401(k) Loans Cause Stress Over Potential Job Loss
By Lindsay Frankel
Employers are equipped to offer a range of financial wellness benefits, from financial education to instant wage access, in order to assist workers with financial emergencies. And many Americans are in need of a financial tool to cope with unexpected expenses; 39 percent would not be able to handle a $400 emergency cost without borrowing money or selling belongings, according to the Federal Reserve.
However, one benefit that employees utilize has the potential to be dangerous in the case of job loss, and that’s causing workers greater stress. According to a new study from market research firm Greenwald & Associates, 91 percent of employees appreciate the option to borrow from their 401(k) plans, yet 70 percent worry that losing their jobs would make it hard to pay back what they owe.
For the 20 percent of 401(k) participants that have an outstanding loan, job loss could prove to be even more financially damaging. That’s because when employees with 401(k) loans are laid off, they need to pay the entire amount back at once in order to avoid default and associated penalties.
The study also found that one quarter of respondents took out a 401(k) loan to make ends meet, while 23 percent used the money to pay off credit card debt and 22 percent put it towards medical expenses not covered by insurance.
The study indicates that employers should be addressing these issues in addition to making 401(k) loans available. And, there’s a need for more security surrounding these loans. Automated loan insurance could be a solution to the problem, and more than half of survey respondents said their employers should add the option. Of the 70 percent of survey participants who reported feeling financially stressed, 80 percent said loan insurance would help ease their worries.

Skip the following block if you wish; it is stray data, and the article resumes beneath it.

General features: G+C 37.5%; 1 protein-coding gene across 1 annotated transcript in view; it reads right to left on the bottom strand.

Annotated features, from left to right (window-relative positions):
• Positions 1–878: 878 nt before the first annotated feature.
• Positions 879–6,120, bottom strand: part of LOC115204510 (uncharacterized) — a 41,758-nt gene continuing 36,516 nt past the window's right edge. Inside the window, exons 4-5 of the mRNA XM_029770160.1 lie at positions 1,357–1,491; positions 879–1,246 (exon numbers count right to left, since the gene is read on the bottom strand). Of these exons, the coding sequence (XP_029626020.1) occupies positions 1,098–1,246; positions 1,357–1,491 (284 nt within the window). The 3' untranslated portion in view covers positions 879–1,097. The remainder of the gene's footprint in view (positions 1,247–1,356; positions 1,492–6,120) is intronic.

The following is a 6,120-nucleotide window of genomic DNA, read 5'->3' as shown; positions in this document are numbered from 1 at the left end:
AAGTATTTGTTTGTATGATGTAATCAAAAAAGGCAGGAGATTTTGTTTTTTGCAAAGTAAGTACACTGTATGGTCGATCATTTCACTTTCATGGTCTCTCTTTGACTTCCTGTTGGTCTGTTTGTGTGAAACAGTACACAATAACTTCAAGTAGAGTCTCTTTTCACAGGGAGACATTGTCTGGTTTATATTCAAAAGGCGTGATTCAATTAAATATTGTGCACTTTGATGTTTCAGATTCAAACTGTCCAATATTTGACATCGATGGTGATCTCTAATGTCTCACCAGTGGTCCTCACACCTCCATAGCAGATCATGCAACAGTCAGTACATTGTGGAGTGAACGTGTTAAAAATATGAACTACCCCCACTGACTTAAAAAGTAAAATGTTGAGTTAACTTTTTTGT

“The survey data and interviews with participants clearly show that 401(k) borrowers are under a great deal of financial stress,” said Brian Perlman, Senior Vice President and Financial Service Practice Lead for Greenwald & Associates. “To illustrate what participants are facing, one woman I interviewed took out a loan from her 401(k) to help her pay out-of-pocket medical costs related to her fibromyalgia. She was later forced to go on disability as a result of her illness and defaulted on her loan. She—and other borrowers—needs a better safety net.”
But while 401(k) loans have their risks, there are worse methods of borrowing. For people who lack access to traditional forms of credit, a 401(k) loan is a better choice than a payday loan. Payday loans have short terms and high interest rates, making them difficult for borrowers to repay in the time allotted. These loans are especially risky in states that do little to regulate the industry. For example, payday loans in Idaho have an average APR of 582 percent, the highest in the nation.
Still, borrowers should consider other alternatives before taking out a 401(k) loan, and employers should continue to pursue alternative forms of financial assistance to help borrowers avoid the risks of both payday loans and 401(k) loans.